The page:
Supermarket trolleys as dance partners - who'd have thought? Yet Australian choreographer Shaun Parker has been working with Kiwi dancers to create a street ballet leaping into, out of and around trolleys for Auckland's Summer in the Square.
Parker has choreographed more conventional works for groups such as the Australian Opera and the Sydney Theatre Company, but he has a particular love of street dance.
“What I love about outdoor theatre is taking art to the people. Not everybody has always gone to the theatre. For some people it hasn’t been part of their life, or they can’t afford it.
“That notion of discovery I think is fantastic. Anybody can come and watch it and the performance is free so whole families turn up.”
Trolleys is a ballet for five supermarket trolleys which appear randomly in a public space. Two meet and fall in love. One grapples to find a friend. The others revolt and ignite a dance of anarchy.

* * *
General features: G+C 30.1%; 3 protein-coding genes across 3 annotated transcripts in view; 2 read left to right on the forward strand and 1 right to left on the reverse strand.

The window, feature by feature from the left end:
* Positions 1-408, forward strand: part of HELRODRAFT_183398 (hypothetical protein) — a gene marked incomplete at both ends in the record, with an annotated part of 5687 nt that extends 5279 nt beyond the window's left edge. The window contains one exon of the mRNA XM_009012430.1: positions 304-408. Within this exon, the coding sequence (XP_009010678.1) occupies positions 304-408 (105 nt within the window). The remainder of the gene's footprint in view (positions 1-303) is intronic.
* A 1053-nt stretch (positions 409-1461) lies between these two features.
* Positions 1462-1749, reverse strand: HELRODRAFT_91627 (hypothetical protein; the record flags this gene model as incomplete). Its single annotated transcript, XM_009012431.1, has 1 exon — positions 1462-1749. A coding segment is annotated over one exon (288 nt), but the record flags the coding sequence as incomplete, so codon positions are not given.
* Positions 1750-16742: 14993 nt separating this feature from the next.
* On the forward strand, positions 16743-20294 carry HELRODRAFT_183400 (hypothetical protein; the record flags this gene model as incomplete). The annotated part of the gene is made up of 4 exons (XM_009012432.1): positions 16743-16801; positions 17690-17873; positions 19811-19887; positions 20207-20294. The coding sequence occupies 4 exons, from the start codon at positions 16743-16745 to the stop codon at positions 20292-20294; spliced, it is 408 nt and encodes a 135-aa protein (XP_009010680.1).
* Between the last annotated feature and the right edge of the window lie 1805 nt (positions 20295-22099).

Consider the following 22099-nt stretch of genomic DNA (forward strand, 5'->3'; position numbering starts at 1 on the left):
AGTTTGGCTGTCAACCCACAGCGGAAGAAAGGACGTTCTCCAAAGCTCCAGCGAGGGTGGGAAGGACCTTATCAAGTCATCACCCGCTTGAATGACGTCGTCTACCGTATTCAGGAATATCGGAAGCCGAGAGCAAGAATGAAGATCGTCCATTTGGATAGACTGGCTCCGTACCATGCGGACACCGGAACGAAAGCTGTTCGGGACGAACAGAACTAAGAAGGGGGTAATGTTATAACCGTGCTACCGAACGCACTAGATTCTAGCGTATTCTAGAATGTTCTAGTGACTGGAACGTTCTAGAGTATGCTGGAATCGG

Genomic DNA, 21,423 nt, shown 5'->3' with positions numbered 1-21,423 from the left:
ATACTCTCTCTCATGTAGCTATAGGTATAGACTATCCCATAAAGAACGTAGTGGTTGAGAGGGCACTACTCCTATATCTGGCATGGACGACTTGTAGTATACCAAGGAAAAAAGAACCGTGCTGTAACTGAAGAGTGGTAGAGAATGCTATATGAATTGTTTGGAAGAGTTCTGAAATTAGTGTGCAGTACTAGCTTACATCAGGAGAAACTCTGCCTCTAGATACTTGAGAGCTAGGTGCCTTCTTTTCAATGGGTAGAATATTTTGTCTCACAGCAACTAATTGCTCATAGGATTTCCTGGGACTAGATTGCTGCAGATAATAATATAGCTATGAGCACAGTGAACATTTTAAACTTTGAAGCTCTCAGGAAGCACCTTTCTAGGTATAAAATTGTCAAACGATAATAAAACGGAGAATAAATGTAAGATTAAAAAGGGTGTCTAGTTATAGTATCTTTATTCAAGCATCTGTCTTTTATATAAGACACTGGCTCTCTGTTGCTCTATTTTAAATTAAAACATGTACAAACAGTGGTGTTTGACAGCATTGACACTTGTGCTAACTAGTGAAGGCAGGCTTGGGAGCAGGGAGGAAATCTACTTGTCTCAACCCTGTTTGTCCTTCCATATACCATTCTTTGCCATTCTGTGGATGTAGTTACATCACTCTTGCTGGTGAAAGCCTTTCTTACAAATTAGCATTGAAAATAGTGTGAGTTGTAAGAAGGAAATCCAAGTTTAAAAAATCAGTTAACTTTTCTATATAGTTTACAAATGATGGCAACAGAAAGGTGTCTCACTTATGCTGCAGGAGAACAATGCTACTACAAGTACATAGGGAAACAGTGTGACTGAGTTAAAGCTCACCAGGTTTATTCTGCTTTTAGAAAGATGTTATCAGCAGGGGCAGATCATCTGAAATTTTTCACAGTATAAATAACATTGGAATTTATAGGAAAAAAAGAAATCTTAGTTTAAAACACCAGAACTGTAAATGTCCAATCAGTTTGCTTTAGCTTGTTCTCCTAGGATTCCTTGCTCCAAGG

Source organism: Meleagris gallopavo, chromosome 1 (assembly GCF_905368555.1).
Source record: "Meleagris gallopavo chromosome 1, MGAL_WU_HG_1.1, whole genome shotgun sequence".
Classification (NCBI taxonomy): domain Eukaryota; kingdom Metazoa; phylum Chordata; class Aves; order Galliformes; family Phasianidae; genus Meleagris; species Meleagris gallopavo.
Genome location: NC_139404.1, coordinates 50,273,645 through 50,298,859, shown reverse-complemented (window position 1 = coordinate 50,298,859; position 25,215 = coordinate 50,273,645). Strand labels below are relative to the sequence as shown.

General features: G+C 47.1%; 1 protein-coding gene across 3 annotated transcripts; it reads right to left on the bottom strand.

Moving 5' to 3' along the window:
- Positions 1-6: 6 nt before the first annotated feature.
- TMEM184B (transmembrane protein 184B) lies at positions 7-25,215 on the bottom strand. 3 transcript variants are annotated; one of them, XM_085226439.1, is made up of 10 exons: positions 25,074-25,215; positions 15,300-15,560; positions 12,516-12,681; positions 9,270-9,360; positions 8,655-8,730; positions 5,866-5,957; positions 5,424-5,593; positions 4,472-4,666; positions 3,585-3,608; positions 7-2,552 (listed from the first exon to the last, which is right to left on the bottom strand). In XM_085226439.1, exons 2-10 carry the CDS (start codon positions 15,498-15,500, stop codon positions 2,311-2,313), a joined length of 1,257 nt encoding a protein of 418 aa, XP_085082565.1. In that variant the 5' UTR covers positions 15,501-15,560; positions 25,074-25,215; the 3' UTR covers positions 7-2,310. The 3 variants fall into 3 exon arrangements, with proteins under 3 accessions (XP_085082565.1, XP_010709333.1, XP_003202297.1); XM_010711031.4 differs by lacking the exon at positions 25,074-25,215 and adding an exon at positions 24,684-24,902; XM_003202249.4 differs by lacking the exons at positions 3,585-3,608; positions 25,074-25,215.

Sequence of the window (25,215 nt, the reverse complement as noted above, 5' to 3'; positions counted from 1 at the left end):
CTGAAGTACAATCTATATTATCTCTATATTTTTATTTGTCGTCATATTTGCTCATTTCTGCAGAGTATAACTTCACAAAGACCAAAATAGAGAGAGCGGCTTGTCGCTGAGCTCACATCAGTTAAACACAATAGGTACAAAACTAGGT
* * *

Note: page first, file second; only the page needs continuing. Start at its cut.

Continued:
Parker says the trolleys become balletic props.
“It’s twenty minutes of driving trolley dancing where the dancers soar and surge and spin and lift and twirl the trolleys.
“It was about taking the everyday object like the trolley and giving it human qualities.”
Parker, from rural Mildura in New South Wales, says his own background has similarities to the film Billy Elliot.
“I saw Billy Elliot … when I was living in New York and when I watched the film I was absolutely shocked at how similar it was to my life.
“My brother was [an] Australian boxing champion, I wanted to do ballet and my dad didn’t really want me to it and so when I watched Billy Elliot I said ‘Oh my gosh’ because obviously Billy’s father was involved in boxing as well.”
Parker, following his father’s wishes, did a science degree and then went on to study at the Victorian College of the Arts. The science training, he says, didn’t go to waste.
“Sometimes with my artistic work I’m drawing on a lot of scientific principles without even realising: momentum, centrifugal force, centre of gravity, all within the movement, I absolutely love it.”